“We’re actually pretty lucky to have Nivine Emeran,” said Marc Duffy, Product Manager at Sports Interactive, in reference to the representative at SEGA who handles licenses for their game. “She’s been able to deflect much of the stresses and strains away from us on a day-to-day basis. We gave a list of our ideal licenses and she did a fantastic job securing most of them for us.” Thus, just before its launch in the summer of 2004, the original game was renamed NHL Eastside Hockey Manager as part of an agreement with the NHL.

Oddly enough, it is the lawyers who handle these license agreements who manage to keep things interesting; the league and team licenses are a major reason of why I purchase each installment of this franchise. EA Sports is famous for putting out an updated version of their games each year, and some often question if the update is worth the ticket price. Typically, the new version simply gives players updated rosters of the one to four leagues it covers. EA’s NHL series is first and foremost an NHL game, and their license allows for only that league (and occasionally a few European leagues). Players like hockey phenom Sidney Crosby cannot be placed into EA games until they have played their first NHL action. For the consumer, that means he cannot legally be included until NHL 2006. Contrast that to NHL EHM, where there are over fifteen playable leagues and – beyond that – almost every league of note currently in existence. Sidney Crosby has been in every incarnation of the game, thanks to the inclusion of Canadian junior leagues.

It is the growing scope of Sports Interactive’s games that keep me coming back for each installment. Many fans were dismayed at the lack of minor-pro North American leagues in the first installment. The AHL, ECHL and others were replaced with fictional leagues to fill the void. Thus, with NHL Eastside Hockey Manager 2005, the introduction of the AHL and ECHL, as well as the highly competitive German league, gave me a major reason to go out and buy the game. Each year Sports Interactive and SEGA face the challenge of adding those licenses gamers demand and maintaining the agreements they already have. “I guess the greatest hurdle would be trying to convince the licensors that the product we have is good enough and will serve to enhance their league,” mused Duffy. “It’s a different type of game, and so it takes a little time to get across what we are all about.”

This challenge was never more apparent than when a graphical oversight at EA Sports threatened to spell doom for not only Sports Interactive, but any other company working on a hockey title. EA Sports has recently sewn up exclusivity deals with the NFL, NASCAR and college football, and speculation has been rampant as to which leagues the company would sign next. Several weeks ago, the official NHL 2006 web site was launched with the words “exclusive license.” It turned out to be a mistake – there is no such exclusivity agreement between EA and the NHL – but this nonetheless underlined the fragile nature of working with a spider’s web of licenses.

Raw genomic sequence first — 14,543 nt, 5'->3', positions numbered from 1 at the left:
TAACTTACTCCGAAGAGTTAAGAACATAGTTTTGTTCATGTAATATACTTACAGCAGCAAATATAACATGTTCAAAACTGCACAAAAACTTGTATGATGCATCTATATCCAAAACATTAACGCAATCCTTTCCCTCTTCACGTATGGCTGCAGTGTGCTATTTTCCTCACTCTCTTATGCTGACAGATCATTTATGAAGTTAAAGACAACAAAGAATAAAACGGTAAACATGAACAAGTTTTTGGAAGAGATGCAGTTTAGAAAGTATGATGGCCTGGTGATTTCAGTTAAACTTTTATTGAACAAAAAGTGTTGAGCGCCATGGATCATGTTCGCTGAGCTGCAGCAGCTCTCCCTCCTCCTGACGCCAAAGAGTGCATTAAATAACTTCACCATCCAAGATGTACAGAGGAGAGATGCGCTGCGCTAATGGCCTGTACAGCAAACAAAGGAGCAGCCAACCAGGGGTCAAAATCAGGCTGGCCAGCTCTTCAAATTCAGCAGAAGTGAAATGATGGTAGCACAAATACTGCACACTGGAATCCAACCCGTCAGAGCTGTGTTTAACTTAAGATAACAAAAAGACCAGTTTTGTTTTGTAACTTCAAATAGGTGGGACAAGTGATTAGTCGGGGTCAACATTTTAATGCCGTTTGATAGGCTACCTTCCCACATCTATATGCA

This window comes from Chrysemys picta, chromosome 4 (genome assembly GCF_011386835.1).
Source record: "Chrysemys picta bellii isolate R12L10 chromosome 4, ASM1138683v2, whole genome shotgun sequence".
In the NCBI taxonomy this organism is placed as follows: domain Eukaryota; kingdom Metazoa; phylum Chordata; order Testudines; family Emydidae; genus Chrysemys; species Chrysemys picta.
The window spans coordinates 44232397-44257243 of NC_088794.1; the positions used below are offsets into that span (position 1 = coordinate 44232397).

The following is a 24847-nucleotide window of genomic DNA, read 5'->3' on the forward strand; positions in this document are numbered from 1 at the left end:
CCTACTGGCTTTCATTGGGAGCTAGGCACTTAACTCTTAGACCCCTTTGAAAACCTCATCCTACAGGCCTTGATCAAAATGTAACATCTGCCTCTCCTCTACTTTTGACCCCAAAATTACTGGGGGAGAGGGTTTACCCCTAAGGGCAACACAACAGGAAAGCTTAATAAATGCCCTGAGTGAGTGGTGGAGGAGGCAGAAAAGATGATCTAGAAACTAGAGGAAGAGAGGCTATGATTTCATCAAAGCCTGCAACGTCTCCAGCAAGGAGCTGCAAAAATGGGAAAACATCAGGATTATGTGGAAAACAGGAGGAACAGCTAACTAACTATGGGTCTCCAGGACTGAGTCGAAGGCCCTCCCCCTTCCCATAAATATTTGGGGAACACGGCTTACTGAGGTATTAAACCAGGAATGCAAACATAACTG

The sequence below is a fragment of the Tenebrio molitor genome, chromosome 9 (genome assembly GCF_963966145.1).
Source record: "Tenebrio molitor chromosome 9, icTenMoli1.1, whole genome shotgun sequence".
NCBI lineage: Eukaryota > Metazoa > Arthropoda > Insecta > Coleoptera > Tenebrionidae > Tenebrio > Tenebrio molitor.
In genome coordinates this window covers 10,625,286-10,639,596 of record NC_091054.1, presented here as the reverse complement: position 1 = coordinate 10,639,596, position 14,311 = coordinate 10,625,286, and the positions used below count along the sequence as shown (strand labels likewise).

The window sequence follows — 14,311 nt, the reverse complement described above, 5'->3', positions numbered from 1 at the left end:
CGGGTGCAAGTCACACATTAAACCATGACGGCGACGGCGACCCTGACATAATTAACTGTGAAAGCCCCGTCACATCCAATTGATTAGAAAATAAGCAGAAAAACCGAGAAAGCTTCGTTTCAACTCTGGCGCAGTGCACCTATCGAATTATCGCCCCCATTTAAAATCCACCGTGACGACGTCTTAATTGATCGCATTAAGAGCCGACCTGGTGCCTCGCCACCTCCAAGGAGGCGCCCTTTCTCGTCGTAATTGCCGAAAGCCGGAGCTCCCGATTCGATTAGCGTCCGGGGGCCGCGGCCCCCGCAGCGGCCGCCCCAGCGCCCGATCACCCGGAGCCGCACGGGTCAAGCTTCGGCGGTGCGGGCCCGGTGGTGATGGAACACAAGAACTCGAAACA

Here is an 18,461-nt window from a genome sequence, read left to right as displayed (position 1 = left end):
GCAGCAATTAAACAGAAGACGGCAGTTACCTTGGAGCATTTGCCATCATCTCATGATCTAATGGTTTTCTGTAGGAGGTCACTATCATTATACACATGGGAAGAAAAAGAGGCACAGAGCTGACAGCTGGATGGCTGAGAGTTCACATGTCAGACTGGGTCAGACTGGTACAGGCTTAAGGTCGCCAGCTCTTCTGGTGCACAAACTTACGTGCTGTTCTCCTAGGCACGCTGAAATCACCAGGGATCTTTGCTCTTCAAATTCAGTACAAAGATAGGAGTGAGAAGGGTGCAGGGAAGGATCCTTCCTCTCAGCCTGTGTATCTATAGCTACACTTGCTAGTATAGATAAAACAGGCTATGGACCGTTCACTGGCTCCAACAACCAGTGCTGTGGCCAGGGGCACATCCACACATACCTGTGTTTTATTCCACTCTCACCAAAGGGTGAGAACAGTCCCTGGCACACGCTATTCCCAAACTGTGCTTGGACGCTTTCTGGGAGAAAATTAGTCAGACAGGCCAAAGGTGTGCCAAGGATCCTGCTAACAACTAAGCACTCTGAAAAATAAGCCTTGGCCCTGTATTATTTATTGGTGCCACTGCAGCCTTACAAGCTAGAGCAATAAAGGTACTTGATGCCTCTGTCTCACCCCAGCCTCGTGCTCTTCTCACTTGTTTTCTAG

As they approach the North American launch of their latest product, the team at the small London-based developer can rest easy in knowing that they have overcome a number of landmines to create a quality product. With over 3,200 teams and 32,000 players and staff, the sheer size of the global sports simulation can only be rivaled by the more mature Football Manager.

The game is a behemoth both in both a physical and legal sense, yet they soldier on each year fully armed with the knowledge that lawyers could derail them at any moment. If – for example – the NHL and EA were to sign an exclusivity agreement, three years of hard labor on the part of Sports Interactive would instantly go up in smoke. The flagship league would disappear from NHL EHM and, realistically, the game’s future would almost certainly be nonexistent. A game born out of one young Finn’s dream to see his favorite sport melded with his favorite game has marched past landmines of publishers, licenses and even the flagship league’s crippling labor dispute to see another year.

Common sense at some of the world’s larger publishers would never allow a niche sport in a niche gaming market to see daylight. Sports Interactive provides a shining example of how a dream and a passion can win out over “pragmatism” and create something fun for a significant group of gamers.

Dana “Lepidus” Massey is the Lead Content Editor for and former Co-Lead Game Designer for Wish.